The parasitic barnacle, Sacculina carcini, invades crabs. It sprouts tendrils that reach throughout the victim's body, even coiling around its eyestalks. Living off nutrients from the crab’s blood, this parasite grows a bulge on the host’s underside where it keeps its eggs. It alters the mind of the crab so that the female crab nurtures this knob as she would her own fertilized eggs. Even the male crab grows a wide female abdomen to accommodate the barnacle's knob and protects the eggs just as a female would. Then the parasite directs its host out to deeper waters where it can avoid predators and competition for food.
Toxoplasma gondii, a parasitic protozoan, can grow inside any animal, but it has to complete the sexual phase of its life cycle inside a cat. An infected mouse loses its fear of cats, is eaten easily and the parasite continues its life cycle. Humans can fall victim to T. gondii, too, and researchers suspect that the parasite might have links to human mental health, including schizophrenia and brain cancer. Scientists say a high level of parasite infection in a society could change entire cultural behaviour.
Some parasites decide the sex of the host. The Wolbachia bacteria infests 70 percent of the world's invertebrates, and has evolved strategies to keep spreading. In female hosts, the bacteria attaches itself to the eggs. Since males are useless for the bacteria's survival, the parasite often eliminates the male embryos to increase the number of females, or turns them into females.
The female crustacean, Cymothoa exigua, is the only parasite known to replace an organ. It enters through the gills of the spotted rose snapper and attaches itself to the base of the fish’s tongue, where it drinks its blood. The bloodsucking causes the tongue to wither away. The crustacean attaches itself to the tongue stub and acts as the fish's tongue. A male will crawl up from the gills and mate with the female inside the fish’s mouth. She then releases her babies through the fish’s mouth who go on to other victims.
The guinea worm Dracununculus medinensis larvae are ingested by water fleas who enter humans when they drink untreated water. The stomach acid dissolves the fleas, releasing the larvae who burrow through the intestinal wall. Male and female mate with as many as 3 million embryos inside the female at one time. The female slithers down to the human foot. She pierces the skin. Because it burns, the human dunks the foot in water which is exactly what the worm wants. The female then pokes her head out and vomits embryos from her mouth into the water. Those are eaten by fleas and the cycle starts again.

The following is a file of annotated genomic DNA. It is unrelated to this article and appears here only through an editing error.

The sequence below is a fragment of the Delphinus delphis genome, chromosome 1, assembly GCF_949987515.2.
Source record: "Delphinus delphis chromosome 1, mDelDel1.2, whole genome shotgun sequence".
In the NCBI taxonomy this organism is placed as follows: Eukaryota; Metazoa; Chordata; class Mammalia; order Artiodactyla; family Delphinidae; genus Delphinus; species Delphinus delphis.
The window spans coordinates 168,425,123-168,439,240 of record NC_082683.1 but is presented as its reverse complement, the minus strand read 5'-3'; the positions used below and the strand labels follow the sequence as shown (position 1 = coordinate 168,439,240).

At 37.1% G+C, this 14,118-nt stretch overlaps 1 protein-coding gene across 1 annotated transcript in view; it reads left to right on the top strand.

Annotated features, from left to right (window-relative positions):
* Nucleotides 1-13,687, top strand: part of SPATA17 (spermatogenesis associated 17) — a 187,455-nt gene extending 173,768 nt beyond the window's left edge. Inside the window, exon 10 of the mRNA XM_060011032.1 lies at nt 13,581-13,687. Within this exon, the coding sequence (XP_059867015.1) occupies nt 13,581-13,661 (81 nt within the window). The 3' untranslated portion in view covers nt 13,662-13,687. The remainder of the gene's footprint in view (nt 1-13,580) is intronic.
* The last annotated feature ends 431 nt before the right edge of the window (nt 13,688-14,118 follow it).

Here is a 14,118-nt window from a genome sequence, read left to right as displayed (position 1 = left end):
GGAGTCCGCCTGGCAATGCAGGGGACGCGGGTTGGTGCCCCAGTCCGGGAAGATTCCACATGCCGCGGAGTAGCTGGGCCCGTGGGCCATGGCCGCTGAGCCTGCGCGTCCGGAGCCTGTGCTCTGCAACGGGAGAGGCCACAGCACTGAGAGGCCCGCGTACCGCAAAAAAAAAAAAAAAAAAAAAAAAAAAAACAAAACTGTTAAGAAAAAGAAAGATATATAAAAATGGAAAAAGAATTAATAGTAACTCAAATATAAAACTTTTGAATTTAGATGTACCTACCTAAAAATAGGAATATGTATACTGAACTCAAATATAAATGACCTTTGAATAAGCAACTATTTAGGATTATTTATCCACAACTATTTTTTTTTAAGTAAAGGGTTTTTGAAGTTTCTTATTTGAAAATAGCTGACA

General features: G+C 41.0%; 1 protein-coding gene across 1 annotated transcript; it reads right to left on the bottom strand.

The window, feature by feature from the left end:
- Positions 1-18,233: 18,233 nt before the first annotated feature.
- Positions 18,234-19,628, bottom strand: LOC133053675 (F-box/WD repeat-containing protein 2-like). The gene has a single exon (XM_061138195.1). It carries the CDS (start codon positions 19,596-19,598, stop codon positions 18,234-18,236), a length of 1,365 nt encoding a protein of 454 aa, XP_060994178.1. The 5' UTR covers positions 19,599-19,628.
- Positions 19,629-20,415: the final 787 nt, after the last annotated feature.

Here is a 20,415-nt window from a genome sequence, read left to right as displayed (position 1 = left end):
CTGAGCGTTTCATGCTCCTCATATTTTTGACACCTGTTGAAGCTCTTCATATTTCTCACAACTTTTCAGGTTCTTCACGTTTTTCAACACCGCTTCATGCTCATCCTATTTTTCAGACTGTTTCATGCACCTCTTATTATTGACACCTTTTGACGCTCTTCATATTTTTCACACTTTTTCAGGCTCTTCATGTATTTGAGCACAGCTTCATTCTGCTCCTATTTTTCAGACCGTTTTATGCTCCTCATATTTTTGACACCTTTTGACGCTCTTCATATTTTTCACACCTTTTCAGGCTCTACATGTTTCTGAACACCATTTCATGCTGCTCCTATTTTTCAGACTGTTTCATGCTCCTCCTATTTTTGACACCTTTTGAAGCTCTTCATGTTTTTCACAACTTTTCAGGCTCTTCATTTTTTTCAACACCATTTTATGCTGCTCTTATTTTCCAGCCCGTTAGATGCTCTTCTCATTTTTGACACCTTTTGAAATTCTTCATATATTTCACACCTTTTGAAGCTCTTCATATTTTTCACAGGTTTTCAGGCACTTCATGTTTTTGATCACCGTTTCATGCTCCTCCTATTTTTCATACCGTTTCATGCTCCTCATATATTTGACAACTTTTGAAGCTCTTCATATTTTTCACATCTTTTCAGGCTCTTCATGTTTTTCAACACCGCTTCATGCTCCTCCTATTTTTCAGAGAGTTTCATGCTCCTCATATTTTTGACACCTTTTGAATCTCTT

The parasitic fly, known as Apocephalus borealis, injects its eggs into a honeybee's abdomen, where the fly larvae mature. The parasitized bees abandon their hives and walk in circles till they die. The mature larvae burst out from the dead bees' bodies.
A species of baculovirus infects gypsy moth caterpillars and makes them climb up treetops to die. When the caterpillar's body liquefies, the ooze drips down onto other caterpillars — creating more robots.
In the California salt marshes, the fluke Euhaplorchis californiensis reduces the ability of its killifish host to avoid predators. It makes the fish swim close to the water surface where it can easily be swallowed by egrets, a bird the parasite needs to complete its life cycle. Uninfected fish swim far below the surface.
Why do parasites modify host behaviour? Many require several hosts of different species to complete their life cycles and have to rely on predator-prey interactions to get from one host to another. So it is vital that they change the behaviour of infected hosts, to make transmission to other hosts more likely to occur.
Believe it or not, some people intentionally infect themselves with parasites. Patients with diseases like ulcerative colitis swallow worms in an attempt to have them clean up their insides. Could they have had their behaviour changed by parasites who already exist in their bodies?